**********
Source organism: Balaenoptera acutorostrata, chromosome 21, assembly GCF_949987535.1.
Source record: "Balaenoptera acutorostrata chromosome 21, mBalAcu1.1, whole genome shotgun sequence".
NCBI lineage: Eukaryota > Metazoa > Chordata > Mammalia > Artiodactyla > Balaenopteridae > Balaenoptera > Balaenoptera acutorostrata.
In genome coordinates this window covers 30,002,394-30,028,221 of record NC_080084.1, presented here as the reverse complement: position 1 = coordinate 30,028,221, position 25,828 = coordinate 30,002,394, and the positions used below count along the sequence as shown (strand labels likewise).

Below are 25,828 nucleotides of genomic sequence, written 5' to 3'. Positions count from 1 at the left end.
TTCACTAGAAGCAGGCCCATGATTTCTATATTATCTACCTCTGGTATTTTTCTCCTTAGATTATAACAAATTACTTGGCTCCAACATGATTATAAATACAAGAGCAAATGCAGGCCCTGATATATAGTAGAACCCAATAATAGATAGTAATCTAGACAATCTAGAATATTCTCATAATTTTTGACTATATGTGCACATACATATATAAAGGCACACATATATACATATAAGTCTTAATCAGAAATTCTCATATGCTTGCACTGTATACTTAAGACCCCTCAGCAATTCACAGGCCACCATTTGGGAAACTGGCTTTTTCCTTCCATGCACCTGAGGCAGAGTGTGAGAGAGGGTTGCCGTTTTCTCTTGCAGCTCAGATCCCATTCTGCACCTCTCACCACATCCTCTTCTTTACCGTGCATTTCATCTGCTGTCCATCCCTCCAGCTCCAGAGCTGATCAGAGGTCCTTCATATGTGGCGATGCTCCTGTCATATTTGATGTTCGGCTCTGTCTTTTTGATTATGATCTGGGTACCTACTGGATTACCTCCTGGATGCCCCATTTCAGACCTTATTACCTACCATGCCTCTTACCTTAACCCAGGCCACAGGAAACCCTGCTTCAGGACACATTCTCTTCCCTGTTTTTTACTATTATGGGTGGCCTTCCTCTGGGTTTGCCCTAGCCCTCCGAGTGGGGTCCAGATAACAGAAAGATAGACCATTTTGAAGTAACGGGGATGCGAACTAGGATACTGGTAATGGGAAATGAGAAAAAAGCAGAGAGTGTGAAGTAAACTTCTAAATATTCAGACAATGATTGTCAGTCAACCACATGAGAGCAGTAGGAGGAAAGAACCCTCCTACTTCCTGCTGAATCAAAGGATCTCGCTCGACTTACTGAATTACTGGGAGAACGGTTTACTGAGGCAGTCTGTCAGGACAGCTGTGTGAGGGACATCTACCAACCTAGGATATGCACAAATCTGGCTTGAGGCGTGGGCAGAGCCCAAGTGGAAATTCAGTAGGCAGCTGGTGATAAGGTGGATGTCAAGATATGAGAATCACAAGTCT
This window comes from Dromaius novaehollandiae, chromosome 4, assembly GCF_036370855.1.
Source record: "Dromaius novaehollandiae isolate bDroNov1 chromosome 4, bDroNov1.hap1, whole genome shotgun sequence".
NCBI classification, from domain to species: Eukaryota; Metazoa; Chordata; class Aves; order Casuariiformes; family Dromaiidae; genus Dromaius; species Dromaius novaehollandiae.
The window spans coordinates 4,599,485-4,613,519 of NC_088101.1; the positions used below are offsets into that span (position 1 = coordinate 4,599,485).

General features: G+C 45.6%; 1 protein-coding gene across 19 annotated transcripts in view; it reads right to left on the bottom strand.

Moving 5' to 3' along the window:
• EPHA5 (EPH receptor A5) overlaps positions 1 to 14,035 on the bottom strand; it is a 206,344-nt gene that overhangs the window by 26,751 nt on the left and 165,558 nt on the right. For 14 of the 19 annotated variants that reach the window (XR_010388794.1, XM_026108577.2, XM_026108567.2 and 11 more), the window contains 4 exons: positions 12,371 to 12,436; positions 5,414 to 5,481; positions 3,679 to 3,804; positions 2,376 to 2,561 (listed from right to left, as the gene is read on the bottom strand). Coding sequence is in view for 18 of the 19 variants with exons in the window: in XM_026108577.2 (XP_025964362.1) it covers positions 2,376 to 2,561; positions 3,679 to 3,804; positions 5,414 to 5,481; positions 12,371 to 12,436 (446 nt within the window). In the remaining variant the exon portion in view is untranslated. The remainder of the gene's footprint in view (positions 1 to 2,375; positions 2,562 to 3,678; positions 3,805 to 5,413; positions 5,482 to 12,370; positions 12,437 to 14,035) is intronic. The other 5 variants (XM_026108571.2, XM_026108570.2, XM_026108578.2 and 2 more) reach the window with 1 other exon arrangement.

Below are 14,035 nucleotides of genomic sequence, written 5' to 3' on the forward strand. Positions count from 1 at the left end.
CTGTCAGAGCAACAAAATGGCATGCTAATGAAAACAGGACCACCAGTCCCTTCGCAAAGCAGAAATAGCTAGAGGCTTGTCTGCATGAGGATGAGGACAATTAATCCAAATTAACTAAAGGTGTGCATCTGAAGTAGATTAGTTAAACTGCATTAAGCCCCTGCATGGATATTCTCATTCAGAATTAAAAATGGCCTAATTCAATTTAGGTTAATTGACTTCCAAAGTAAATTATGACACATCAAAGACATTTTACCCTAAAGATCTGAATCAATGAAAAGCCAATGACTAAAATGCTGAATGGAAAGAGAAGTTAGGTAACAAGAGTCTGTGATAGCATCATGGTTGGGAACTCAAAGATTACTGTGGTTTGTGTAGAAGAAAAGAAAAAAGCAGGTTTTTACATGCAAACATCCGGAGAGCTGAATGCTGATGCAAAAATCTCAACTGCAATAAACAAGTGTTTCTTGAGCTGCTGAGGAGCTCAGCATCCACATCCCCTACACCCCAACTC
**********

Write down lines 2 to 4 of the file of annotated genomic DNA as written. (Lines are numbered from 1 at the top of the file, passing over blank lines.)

Source record: "Balaenoptera acutorostrata chromosome 21, mBalAcu1.1, whole genome shotgun sequence".
NCBI lineage: Eukaryota > Metazoa > Chordata > Mammalia > Artiodactyla > Balaenopteridae > Balaenoptera > Balaenoptera acutorostrata.
In genome coordinates this window covers 30,002,394-30,028,221 of record NC_080084.1, presented here as the reverse complement: position 1 = coordinate 30,028,221, position 25,828 = coordinate 30,002,394, and the positions used below count along the sequence as shown (strand labels likewise).